About diet and eczema in children
Many parents look to diet as the cause of their child’s eczema or the reason why their eczema is
getting worse. People often think that diet is easy to change and that this could help their child.
However, diet and eczema is a complicated subject and altering or restricting a child’s food intake
can have negative nutritional consequences.
For most children with eczema, food allergy or intolerance is not a factor that influences the condition of their skin.
Eczema can be made worse by a great many things in the environment, both inside and outside the home. However, for most children with eczema, food allergy or intolerance is not a factor that influences the condition of their skin, and children with eczema have only a slightly higher chance of developing a food allergy than children without eczema.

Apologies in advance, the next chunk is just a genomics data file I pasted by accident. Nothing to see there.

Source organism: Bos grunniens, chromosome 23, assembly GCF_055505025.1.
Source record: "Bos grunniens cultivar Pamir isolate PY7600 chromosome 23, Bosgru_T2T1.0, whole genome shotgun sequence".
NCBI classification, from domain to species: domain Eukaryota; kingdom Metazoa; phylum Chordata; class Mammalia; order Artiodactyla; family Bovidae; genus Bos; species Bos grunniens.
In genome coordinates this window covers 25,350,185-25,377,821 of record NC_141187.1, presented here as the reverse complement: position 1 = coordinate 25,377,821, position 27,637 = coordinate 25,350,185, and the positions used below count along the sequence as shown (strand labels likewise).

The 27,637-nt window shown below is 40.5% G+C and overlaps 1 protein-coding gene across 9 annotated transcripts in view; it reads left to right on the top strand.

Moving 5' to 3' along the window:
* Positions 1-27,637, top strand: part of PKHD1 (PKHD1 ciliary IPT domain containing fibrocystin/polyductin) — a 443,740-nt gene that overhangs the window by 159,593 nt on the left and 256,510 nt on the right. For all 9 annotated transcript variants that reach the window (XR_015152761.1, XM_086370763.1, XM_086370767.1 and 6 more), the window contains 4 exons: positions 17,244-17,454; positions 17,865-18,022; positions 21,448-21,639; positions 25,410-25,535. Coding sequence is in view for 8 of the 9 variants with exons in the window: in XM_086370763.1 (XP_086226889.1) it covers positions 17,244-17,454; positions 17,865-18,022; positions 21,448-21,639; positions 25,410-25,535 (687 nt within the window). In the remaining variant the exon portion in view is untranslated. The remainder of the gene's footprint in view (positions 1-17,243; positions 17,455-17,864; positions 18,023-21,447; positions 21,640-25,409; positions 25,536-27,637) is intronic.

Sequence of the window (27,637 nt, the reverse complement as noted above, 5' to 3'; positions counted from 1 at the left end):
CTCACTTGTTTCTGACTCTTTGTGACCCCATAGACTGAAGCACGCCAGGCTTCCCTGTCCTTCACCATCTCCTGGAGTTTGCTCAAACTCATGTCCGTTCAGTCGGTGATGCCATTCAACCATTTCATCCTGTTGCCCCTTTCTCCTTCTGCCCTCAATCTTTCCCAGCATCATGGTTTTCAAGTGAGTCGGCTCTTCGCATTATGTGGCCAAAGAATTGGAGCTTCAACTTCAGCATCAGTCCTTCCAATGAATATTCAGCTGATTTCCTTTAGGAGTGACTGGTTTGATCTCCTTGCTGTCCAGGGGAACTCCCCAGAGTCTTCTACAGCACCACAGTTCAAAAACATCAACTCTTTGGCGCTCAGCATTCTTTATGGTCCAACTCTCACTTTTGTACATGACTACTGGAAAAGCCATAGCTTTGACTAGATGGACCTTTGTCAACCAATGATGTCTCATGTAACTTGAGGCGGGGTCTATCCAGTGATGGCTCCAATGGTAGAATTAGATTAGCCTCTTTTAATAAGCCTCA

Recent research has identified that a weakened skin barrier, which is a main feature of eczema, can lead to food sensitisation through the skin – so rather than a food allergy causing the eczema, the food allergy may be a consequence of the child already having eczema.
Some foods irritate the skin by coming into contact with it – for example, acidic, spicy or salty foods, tomatoes and tomato-based sauces can all irritate the skin, but this is not the same as food allergy. Applying emollient as a barrier cream around the mouth before eating can help to protect the skin. Gently washing the hands and around the mouth after eating, and then re-applying emollient, will help to calm it down.
For more information on diet and eczema in children, please see our Diet and eczema in children factsheet